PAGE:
Enhancing Accessibility with Invisible Navigation

In creating a page template, you spared yourself the redundant task of reconstructing the basic page content every time you want to create a new page. In this task, you'll extend a similar courtesy to visitors accessing your site via screen readers.

As you know by now, screen readers are browsers that read page contents out loud, so that users with visual impairments can still access the site. The problem is that screen readers start at the beginning of the page and work their way down. This means that visitors using screen readers will have to sit through a description of your navigation bar, along with all of its hotspots, over and over again as they browse through the site.

In this task, you will implement an easy solution to this problem, using a hidden layer and a link. This will enable these visitors to jump straight to the page's main content. And users accessing your site through traditional browsers need never know that this feature exists.

Here's how it works: You will create a CSS layer, using a <div> tag, with an internal link that skips to the page title on each page. You will place this at the very top of the <body> element, so that it is the first element that a screen reader will encounter. And you will take advantage of the <div> tag's visibility attribute to make it hidden from sight.

  1. With generic_template.htm still open, click anywhere inside the main table, and click the <table> tag in the tag selector. Then, using the keyboard arrow key, press left once.

    This should position a rather large insertion point just to the left of the page table, which indicates that the insertion point is now the first item after the opening <body> tag.


  2. Click the Draw Layer button in the Insert panel, and draw out a layer anywhere on screen. Click inside the new layer to begin adding content.

    The layer's location doesn't matter, since it will be invisible and since it already appears in the first line of code after the <body> tag. I drew mine away from other content, so I could see what I was doing.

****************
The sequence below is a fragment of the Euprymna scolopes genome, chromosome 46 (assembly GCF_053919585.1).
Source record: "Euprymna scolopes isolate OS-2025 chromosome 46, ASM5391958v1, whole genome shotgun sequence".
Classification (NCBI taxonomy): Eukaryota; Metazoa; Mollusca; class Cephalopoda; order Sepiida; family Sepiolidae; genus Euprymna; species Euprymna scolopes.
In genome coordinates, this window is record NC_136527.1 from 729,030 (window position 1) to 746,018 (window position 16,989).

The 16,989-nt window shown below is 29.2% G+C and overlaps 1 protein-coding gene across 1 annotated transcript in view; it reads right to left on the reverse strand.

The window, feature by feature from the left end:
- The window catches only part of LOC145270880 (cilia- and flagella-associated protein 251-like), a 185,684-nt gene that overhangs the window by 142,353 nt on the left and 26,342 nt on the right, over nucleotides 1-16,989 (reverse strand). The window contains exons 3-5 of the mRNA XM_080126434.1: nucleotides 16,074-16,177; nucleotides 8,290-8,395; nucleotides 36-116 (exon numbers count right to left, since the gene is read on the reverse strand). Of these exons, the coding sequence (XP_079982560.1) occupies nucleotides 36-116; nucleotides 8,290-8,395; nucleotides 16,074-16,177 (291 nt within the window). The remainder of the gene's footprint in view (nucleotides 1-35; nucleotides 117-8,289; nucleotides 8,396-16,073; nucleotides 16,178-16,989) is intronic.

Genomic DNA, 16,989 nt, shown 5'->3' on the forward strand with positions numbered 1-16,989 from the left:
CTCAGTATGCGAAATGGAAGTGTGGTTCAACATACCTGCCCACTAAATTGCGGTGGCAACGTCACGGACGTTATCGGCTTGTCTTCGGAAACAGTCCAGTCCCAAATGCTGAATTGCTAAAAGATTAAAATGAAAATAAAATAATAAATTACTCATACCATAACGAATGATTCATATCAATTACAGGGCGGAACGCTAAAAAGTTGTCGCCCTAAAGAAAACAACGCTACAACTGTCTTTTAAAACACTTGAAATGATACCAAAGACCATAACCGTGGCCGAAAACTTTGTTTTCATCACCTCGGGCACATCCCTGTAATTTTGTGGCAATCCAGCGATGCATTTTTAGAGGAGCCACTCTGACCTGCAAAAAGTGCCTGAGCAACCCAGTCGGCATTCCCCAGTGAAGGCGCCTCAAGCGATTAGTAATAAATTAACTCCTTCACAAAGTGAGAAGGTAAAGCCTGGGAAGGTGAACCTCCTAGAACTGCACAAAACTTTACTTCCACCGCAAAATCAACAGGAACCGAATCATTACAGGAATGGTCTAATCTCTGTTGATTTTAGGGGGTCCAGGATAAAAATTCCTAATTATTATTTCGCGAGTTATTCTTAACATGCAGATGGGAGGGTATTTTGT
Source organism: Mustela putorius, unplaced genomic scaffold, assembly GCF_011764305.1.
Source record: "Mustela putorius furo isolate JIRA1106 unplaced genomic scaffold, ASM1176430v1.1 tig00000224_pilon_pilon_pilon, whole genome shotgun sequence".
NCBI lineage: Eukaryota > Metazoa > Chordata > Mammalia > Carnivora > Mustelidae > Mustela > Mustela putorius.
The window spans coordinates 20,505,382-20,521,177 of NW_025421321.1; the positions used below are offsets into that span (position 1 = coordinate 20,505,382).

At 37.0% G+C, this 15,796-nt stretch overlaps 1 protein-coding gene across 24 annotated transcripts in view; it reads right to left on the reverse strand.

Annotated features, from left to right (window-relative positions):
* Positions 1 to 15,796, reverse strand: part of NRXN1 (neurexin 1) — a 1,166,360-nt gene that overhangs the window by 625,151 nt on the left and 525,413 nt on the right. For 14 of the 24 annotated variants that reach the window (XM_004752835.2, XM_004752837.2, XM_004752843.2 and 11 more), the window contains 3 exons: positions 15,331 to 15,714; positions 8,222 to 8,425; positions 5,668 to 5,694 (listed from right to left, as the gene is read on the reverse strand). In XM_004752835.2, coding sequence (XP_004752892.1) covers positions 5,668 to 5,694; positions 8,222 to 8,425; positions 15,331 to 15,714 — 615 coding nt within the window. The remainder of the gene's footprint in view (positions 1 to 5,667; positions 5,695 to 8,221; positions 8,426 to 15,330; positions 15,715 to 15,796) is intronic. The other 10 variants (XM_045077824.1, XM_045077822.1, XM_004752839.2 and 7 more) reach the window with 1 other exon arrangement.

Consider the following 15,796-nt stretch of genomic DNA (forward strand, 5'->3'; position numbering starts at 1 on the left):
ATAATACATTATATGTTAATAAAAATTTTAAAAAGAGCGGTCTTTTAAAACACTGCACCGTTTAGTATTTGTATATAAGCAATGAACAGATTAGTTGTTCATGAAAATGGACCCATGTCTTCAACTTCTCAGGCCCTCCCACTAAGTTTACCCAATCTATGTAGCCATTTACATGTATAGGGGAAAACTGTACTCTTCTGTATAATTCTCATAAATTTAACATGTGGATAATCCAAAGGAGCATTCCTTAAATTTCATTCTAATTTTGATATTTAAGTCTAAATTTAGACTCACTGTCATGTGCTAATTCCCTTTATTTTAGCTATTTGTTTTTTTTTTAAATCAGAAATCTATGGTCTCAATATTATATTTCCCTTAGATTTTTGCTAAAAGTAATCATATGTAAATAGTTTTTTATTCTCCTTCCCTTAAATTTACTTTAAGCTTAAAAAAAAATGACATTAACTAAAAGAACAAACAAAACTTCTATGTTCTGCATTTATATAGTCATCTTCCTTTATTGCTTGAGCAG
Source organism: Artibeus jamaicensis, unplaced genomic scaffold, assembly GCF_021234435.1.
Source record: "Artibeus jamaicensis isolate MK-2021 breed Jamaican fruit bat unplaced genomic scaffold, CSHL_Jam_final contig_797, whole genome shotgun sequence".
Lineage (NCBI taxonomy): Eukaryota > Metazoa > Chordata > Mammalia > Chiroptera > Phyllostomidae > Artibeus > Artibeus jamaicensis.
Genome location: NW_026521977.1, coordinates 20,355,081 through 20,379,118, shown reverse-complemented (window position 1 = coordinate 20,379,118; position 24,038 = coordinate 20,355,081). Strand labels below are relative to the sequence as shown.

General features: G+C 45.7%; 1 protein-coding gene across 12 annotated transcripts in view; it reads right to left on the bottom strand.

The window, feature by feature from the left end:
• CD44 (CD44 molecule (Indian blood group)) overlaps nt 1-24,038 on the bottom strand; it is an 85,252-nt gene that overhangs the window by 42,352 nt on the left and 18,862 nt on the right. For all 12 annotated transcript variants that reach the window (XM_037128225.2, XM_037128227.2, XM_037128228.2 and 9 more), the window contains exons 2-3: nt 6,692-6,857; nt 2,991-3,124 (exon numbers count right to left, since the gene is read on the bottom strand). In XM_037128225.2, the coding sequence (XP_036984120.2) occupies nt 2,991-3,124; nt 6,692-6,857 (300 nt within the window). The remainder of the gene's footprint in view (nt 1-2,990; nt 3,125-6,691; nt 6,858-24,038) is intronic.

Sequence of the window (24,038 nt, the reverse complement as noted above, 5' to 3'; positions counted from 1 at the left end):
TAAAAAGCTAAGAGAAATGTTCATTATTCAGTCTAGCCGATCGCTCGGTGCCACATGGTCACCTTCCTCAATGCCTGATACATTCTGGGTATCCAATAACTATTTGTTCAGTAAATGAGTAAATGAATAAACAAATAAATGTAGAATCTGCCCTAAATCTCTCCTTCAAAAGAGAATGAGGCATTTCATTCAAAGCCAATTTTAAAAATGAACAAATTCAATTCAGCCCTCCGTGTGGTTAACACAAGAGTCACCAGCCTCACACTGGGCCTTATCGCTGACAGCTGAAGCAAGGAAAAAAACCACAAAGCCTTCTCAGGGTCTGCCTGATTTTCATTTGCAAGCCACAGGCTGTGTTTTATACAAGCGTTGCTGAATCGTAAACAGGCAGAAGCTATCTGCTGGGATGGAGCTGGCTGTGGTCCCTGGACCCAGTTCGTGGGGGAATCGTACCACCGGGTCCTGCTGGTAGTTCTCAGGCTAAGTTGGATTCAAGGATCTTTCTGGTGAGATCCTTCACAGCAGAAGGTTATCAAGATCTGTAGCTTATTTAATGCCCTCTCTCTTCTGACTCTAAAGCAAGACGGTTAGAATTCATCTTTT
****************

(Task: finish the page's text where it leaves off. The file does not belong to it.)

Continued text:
3. Inside the new layer, type Skip to main page content.

    In a moment, you'll add a hyperlink that points to a named anchor just before the page title.

  4. Position the insertion point just to the left of the word Page in the page title. Choose Insert > Named Anchor. In the Named Anchor dialog, name it top, and click OK.


    Dreamweaver inserts the anchor in the code. Depending on your view settings, you may also see a yellow anchor icon beside the page title. This icon is a Dreamweaver visual aid only; it will not appear in a browser. Two other visual aids are already on the page: one for the layer you drew a few moments ago and the other for the image map in the navigation bar.


    You can toggle these icons on or off by checking or unchecking View > Visual Aids > Invisible Elements.


  5. Drag to select the text inside the layer. In the Link field of the Property inspector, type #top.

    This creates the link between the (soon to be) invisible layer and the page title.


  6. Click anywhere along the edge of the layer to select it. In the Property inspector, enter accessibility as the Layer ID. In the Vis drop-down menu, choose Hidden. Click the edge of the layer again, and choose Edit > Copy. Click anywhere on the page, outside of the layer.


    The layer disappears, of course, because it is now hidden. However, it will not be hidden from screen readers, creating a win-win solution for all visitors to the Newland Tours site.

    You are copying the layer so that you can easily add it to the five existing pages in the site.


    If for some reason you need to see the hidden layer, for example, to edit its contents, simply click its icon at the top of the page.

  7. Save generic_template.htm.

    The template is ready to use.

  8. Open about.htm, click anywhere inside the main table on the page, select <table> from the tag selector, and press the left arrow key once. Choose Edit > Paste.

    This pastes the invisible accessibility layer into the correct place on the page. Because it is invisible, you won't see it in design view (though its icon should appear).

  9. In design view (or the design half of split view) position the insertion point just to the left of the page title, and press Ctrl+Alt+A (Windows) or Command+Option+A (Macintosh) to insert a named anchor. Once again, name it top, and click OK.

    Obviously, for the link to work, the named anchor needs to be inserted!

  10. Repeat steps 8 and 9 for each of the remaining pages, except index.htm.

    Index.htm has a different structure, so it won't work the same way. If you want to insert the accessibility layer anyway, go ahead, but it's optional on this page.